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H.R. 3714 (111th): Daniel Pearl Freedom of the Press Act of 2009

This was a vote to pass H.R. 3714 (111th) in the House. This vote was taken under a House procedure called “suspension of the rules” which is typically used to pass non-controversial bills. Votes under suspension require a 2/3rds majority. A failed vote under suspension can be taken again.

The Daniel Pearl Freedom of the Press Act requires the United States Department of State to expand its scrutiny of news media intimidation and freedom of the press restrictions during its annual report on human rights in each country. Signed into law by President Obama on May 17, 2010, the Daniel Pearl Freedom of the Press Act is named in honor of former Wall Street Journal reporter Daniel Pearl who was kidnapped and murdered by terrorists in Pakistan, just four months after the September 11 attacks. The act amends the 1961 Foreign Assistance Act to include provisions to spotlight governments that seek to silence any media opposition by calling upon the Secretary of State to greatly expand the examination of the status of freedom of the press worldwide in the State Department’s annual Country Reports on Human Rights Practices. As such, the legislation requires that the State Department identify countries in which there were violations of press freedom, determine whether the government authorities of those countries participate in, facilitate, or condone the violations, and report such actions to preserve the safety and independence of the media and ensure the prosecution of individuals who attack journalists.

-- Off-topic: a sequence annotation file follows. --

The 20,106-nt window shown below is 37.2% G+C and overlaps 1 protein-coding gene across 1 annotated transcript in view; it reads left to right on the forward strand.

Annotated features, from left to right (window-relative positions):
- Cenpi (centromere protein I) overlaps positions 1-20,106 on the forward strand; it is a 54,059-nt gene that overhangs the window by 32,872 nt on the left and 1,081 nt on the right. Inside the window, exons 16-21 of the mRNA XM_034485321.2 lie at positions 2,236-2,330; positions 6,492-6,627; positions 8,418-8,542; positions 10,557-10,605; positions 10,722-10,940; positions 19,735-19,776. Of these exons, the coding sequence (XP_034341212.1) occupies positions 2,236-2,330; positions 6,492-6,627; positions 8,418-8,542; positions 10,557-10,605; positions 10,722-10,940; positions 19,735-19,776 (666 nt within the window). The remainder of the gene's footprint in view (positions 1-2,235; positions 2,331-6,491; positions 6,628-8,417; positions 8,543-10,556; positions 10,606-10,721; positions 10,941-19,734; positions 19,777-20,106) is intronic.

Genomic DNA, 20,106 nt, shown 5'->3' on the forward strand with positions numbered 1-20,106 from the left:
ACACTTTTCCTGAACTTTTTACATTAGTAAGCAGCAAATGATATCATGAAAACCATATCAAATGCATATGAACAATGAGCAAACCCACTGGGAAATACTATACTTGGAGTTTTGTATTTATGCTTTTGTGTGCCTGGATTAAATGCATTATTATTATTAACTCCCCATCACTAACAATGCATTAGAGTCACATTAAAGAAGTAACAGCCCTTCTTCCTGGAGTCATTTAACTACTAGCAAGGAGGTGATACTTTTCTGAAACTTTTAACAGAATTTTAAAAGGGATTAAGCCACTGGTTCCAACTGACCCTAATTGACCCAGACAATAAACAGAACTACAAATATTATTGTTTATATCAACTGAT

This summary is from Wikipedia.

Source: Wikipedia


All Votes D R
Aye 93%
No 3%
Not Voting 4%

Date: Dec 16, 2009

Question: On Motion to Suspend the Rules and Pass, as Amended in the House

Required: 2/3

Result: Passed


Ideology Vote Chart

Key: D Aye R Aye R No
Seat position based on our ideology score.

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Vote Details

Notes: The Speaker’s Vote? “Aye” or “Yea”?
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Statistically Notable Votes

Statistically notable votes are the votes that are most surprising, or least predictable, given how other members of each voter’s party voted and other factors.

All Votes